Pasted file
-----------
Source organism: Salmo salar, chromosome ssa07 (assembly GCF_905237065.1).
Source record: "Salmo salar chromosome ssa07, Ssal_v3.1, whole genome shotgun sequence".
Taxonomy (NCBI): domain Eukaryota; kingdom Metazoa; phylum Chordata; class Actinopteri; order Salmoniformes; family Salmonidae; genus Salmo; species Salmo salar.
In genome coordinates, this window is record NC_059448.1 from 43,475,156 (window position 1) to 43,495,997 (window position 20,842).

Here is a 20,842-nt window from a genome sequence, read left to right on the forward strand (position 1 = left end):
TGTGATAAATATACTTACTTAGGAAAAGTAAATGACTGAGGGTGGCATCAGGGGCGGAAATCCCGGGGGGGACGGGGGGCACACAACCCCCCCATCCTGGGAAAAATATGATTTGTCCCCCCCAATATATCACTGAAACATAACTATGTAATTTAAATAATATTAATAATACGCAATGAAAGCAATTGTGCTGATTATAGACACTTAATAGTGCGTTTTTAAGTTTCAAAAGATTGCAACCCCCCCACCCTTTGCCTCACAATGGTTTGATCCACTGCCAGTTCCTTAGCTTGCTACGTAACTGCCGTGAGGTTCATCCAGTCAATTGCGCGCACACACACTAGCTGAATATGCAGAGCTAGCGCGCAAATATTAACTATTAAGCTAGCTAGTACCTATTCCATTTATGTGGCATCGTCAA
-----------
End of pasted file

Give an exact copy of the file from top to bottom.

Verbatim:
Source organism: Salmo salar, chromosome ssa07 (assembly GCF_905237065.1).
Source record: "Salmo salar chromosome ssa07, Ssal_v3.1, whole genome shotgun sequence".
Taxonomy (NCBI): domain Eukaryota; kingdom Metazoa; phylum Chordata; class Actinopteri; order Salmoniformes; family Salmonidae; genus Salmo; species Salmo salar.
In genome coordinates, this window is record NC_059448.1 from 43,475,156 (window position 1) to 43,495,997 (window position 20,842).

Here is a 20,842-nt window from a genome sequence, read left to right on the forward strand (position 1 = left end):
TGTGATAAATATACTTACTTAGGAAAAGTAAATGACTGAGGGTGGCATCAGGGGCGGAAATCCCGGGGGGGACGGGGGGCACACAACCCCCCCATCCTGGGAAAAATATGATTTGTCCCCCCCAATATATCACTGAAACATAACTATGTAATTTAAATAATATTAATAATACGCAATGAAAGCAATTGTGCTGATTATAGACACTTAATAGTGCGTTTTTAAGTTTCAAAAGATTGCAACCCCCCCACCCTTTGCCTCACAATGGTTTGATCCACTGCCAGTTCCTTAGCTTGCTACGTAACTGCCGTGAGGTTCATCCAGTCAATTGCGCGCACACACACTAGCTGAATATGCAGAGCTAGCGCGCAAATATTAACTATTAAGCTAGCTAGTACCTATTCCATTTATGTGGCATCGTCAA